Along the Trail 5-31-12


Editor’s Note: This is a series of articles written by Switzerland County’s David Hewitt. The articles center on all things ‘outdoors’, from hunting and fishing to woodsmanship. Look for more articles coming in future editions.


I’m settled back, comfortable in my perch, higher than I normally hunt – easily 20 plus feet – but I’m safely strapped to the tree. My view is perfectly framed through the boughs of the cedar. A standing yellow cornfield to my front, an overgrown, clear cut pasture that hasn’t seen cows in years behind me and a beat down deer trail to my right connecting the two.

If all goes as planned, a willing deer will participate in my hunt…

The evening passes quickly as I’m rocked almost asleep by the movement of the huge cedar tree in the breeze. I watch as the rows of corn sway back and forth, almost hypnotic. The weather is ideal, cool enough for my wool jacket and long johns, but warm enough for comfort. This is the perfect spot to be in early October: birds singing and squirrels chattering and skittering around in the leaves.

The sun has dropped low, that magic time for deer hunters – the witching hour when the deer are up and on their feet.

I take a look around and something is out of place in the pasture. As I concentrate on the spot 75 yards away, the twitch of an ear. Then I catch the glint of an antler in the fading sunlight. The shine of the buck’s wet, black nose reveals itself.

My heart pounds and the familiar excitement takes over. The old buck had been bedded right under my nose for the last two hours! I grunt the deer to his feet, but still only able to see his head and neck due to the tangle of brush he calls his bedroom.

For 10 minutes, he teases me, gradually moving closer, then easing back, never getting closer than 50 yards from my hide. A big nine-pointer – no doubt a trophy deer. I’d never seen the old guy on the hoof, but have a couple of trail camera photos of him after hours. By the looks of him, he’s seen his share of seasons: fat, pot bellied and sway backed like an old horse.

The size of his body more impressive than his antlers. Try as I might, he doesn’t fall for any of my tricks as he disappears into the brush and vanishes over the hill…

Spent, I slump back against my tree and rest from the encounter. I think to myself that I’ll have a good story to tell and a memory made.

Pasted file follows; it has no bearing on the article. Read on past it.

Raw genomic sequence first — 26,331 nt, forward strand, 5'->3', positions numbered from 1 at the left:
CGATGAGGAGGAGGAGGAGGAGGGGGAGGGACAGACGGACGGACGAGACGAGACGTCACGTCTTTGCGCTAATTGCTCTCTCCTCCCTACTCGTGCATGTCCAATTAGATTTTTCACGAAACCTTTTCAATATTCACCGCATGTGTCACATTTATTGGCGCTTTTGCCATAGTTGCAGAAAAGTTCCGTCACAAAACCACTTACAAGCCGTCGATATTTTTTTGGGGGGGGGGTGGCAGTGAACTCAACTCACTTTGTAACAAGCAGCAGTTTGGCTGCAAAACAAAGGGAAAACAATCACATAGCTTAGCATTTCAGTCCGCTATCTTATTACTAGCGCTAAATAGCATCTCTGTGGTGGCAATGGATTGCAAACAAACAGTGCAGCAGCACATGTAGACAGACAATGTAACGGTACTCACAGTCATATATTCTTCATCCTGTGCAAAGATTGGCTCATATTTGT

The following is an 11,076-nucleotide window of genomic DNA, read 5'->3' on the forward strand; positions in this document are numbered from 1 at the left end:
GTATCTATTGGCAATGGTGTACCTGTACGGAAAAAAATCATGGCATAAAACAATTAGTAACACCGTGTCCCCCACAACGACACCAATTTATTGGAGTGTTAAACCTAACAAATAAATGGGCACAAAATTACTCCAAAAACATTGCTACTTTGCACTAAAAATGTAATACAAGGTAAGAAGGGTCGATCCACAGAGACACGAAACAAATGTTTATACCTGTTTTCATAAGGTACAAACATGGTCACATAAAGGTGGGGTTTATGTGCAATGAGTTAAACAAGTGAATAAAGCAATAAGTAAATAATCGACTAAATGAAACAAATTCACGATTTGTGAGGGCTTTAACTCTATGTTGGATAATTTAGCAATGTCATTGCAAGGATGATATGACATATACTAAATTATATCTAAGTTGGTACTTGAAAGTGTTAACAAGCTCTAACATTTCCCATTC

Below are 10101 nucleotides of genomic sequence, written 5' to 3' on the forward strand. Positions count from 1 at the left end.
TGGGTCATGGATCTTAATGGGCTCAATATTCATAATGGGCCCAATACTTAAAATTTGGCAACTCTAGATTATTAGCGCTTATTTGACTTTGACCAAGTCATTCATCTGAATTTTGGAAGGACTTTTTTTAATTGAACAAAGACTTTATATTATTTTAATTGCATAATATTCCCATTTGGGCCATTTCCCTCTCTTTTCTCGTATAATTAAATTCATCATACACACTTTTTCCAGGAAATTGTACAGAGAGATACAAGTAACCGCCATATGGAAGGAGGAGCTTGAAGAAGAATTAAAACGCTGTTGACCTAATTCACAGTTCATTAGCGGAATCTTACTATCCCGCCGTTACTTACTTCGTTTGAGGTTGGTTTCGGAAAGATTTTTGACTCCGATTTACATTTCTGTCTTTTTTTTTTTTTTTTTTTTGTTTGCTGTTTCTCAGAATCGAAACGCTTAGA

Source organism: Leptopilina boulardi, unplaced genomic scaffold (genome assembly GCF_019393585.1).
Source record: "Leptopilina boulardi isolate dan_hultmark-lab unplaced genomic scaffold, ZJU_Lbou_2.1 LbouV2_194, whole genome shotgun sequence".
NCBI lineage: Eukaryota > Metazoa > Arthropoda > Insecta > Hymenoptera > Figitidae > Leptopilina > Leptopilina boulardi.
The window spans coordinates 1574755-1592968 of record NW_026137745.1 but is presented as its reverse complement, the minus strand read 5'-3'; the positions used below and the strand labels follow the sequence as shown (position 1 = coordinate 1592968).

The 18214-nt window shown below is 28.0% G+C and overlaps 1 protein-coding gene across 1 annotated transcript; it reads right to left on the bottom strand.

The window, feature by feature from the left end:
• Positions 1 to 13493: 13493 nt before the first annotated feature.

It’s late now, time to climb down. I peel my face mask off and just about to lower the longbow to the ground…

Movement across the way and I see a deer’s leg. It’s the old boy sneaking back for a second look. He has circled downwind to try and smell the source of the grunting and ready for a fight! I quickly nock an arrow to the bowstring and wait. I glance ahead and pick my spot…

In seconds, the buck is there – 15 yards quartering away exactly where I want him…

I’d like to be able to tell you that my arrow sped to its mark. I’d like to be able to tell you that I recovered the prize at the end of a short trail and that he provided many meals and his antlers now grace the walls of my hunting shack.

I’d love to tell you all of that, but if I did, it would be untrue…

What I can tell you is that I was a victim.

A victim of a horrible case of “Buck Fever”! A condition all deer hunters are familiar with. I don’t know how it happened, but it happened.

The last thing I recall is seeing my arrow dribble its way towards the buck and fall harmlessly in the high grass, five yards from his feet. I don’t even remember drawing my bow or hitting my anchor point or releasing, but the brightly colored feathers of my arrow burying in the grass are etched in my mind.

The big buck jumped and trotted back to the safety of the pasture and tromped and snorted for the next five minutes as I pouted in my treestand and wondered what just happened, feeling almost ill. I was completely unhinged!

Yeah, even after 30 years of bowhunting, I am still afflicted by ‘Buck Fever’ and if I ever become immune to it, that will be the day I sell my longbow and buy some new golf clubs…

– David Hewitt